Distress Tolerance Strategies
Updated: Oct 23, 2019
Dr Liza Chervonsky, Clinical Psychologist and Director of Inlight Psychology
Note, before reading these strategies, be sure to read the blog post on “Understanding emotions and distress: When knowledge is power.”
A brief recap on emotion:
You are safe and will not die from your emotions.
Emotions are adaptive and are there to protect you.
Emotions have both a psychological and physical component. The physical component is to prepare you for the behaviour related to that emotion.
Emotions come in waves, with a beginning, middle, and an end.
The hardest part of the emotion wave is in the middle, but it will pass.
The thoughts you have at the peak of the emotion are often untrue and unhelpful.
General thinking strategies
The way you think about your emotion, your distress, and yourself can have a major impact on your experience.
Challenge incorrect or maladaptive beliefs about your emotion and distress. Remind yourself that you are safe, cannot die, won’t go crazy and that this emotion cannot harm you. Having negative and untrue beliefs about emotions creates “distress about the distress” and can greatly exacerbate your experience of the emotion. Understanding that you are safe and going to be ok can really help minimise the snowballing effect of “distress about the distress”.
“This shall pass”, “this is temporary”, “I will be ok”, “I will survive”. Although cliché, these statements are true and very important to remember when experiencing high levels of emotion.
Imagine the emotions as waves, with a beginning, middle, and end. This will help them feel more containable and limited.
The thoughts you have at the peak of the emotion are often untrue and unhelpful. Postpone making any decisions or taking any major action until the emotion has passed, just in case you no longer believe the thoughts you had during the peak of the emotion.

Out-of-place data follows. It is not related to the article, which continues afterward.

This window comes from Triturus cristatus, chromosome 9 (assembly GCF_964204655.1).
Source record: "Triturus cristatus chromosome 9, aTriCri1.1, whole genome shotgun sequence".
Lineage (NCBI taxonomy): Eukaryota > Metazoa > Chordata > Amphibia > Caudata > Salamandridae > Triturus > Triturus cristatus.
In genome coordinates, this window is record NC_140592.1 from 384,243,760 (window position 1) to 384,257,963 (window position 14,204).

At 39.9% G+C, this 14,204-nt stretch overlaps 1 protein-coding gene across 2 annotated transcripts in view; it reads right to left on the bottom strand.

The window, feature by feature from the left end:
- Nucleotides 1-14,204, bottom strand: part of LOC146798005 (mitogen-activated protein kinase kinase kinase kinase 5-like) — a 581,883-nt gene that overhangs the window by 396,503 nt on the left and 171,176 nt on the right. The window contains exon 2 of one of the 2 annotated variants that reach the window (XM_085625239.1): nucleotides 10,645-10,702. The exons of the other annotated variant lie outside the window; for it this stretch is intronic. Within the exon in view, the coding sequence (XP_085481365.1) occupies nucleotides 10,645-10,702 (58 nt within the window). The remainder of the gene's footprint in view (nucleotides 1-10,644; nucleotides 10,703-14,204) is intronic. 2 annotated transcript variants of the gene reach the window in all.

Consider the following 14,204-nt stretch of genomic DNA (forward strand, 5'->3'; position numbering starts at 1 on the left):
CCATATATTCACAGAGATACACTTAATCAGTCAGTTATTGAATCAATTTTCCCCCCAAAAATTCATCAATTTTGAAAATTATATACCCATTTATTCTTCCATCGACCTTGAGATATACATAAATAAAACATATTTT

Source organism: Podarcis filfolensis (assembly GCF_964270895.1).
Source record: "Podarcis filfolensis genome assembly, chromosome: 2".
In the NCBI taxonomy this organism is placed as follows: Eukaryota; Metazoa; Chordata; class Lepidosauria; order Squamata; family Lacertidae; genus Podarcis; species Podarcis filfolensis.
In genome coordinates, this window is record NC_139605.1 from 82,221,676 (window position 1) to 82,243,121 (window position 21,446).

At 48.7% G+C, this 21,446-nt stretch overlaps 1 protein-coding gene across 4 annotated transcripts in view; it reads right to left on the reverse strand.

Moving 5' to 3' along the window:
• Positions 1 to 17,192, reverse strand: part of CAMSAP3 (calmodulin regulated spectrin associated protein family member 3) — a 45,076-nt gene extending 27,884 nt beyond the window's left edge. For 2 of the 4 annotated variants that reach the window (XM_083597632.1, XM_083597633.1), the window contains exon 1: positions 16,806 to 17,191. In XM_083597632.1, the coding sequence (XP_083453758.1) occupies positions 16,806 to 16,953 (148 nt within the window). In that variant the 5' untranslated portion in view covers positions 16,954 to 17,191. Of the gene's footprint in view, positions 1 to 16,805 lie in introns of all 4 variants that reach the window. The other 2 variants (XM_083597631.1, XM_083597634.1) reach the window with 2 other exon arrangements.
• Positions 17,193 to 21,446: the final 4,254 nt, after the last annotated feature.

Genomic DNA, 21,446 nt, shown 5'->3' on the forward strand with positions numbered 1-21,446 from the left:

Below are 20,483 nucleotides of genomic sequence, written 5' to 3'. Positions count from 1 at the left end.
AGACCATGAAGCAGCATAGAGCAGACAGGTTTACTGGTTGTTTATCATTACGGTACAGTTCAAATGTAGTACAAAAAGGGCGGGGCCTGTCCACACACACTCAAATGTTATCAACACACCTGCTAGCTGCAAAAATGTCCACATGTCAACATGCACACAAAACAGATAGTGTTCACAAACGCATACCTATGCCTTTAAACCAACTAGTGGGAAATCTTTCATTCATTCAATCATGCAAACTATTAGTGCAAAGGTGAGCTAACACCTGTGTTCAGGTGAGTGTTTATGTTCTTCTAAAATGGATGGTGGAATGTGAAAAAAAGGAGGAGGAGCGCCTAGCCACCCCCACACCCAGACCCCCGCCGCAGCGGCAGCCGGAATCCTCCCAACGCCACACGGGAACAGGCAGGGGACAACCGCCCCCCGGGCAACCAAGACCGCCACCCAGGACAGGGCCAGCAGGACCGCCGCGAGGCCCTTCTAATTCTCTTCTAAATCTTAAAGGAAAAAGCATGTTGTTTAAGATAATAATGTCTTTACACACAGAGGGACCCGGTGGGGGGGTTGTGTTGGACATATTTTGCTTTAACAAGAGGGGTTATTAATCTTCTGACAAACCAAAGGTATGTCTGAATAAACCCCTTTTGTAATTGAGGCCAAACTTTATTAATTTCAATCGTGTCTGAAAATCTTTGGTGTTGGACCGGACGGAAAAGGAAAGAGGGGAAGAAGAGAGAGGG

Bringing yourself back to the present moment and grounding. When your mind feels like it has taken you far away and you barely feel present anymore, you can start feeling like you are drowning in your thoughts and emotions. Grounding strategies help take you out of your mind and back into the world.
Name 5 things that you can see, touch, hear, smell, taste. Add adjectives to each thing to make the process even more engaging. Really try to take it in each sense as you focus on it. This strategy helps by both bringing you back into the present and also engaging the thinking part of your mind (which can then be used to challenge inaccurate or unhelpful thoughts in the moment).
Grounding with the feet. Press your feet on the ground and rock them back and forth very slowly and gently. Allow your feet to peel off the ground slowly and observe all the little sensations as you do. This helps you take your attention away from what is in your mind to a very specific, focused, and safe feeling.
The mindfulness approach to emotions involves being with and observing emotions, without trying to control or change them. The experience is one of open and interested curiousity, without judgment or criticism. This approach can help you sit with the wave of emotion without struggling or resisting it, which in turn can ease the whole experience of that emotion. It can also allow you to be more objective about emotions and start seeing them for what they are – unpleasant at times, but not dangerous.
Observe the emotion and mentally label the sensations objectively as they are in that immediate moment (e.g. I notice faster breathing, tension in my shoulders).
Only describe what is happening in the immediate moment. Stay present. Don’t make negative assumptions or predictions about the future. If you are to think about the future, it is simply to remember that nothing lasts forever and this shall pass. This is very different to catastrophic interpretations which often lead to the exacerbation of emotion (e.g. this is bad, this is never going to stop, this is going to kill me).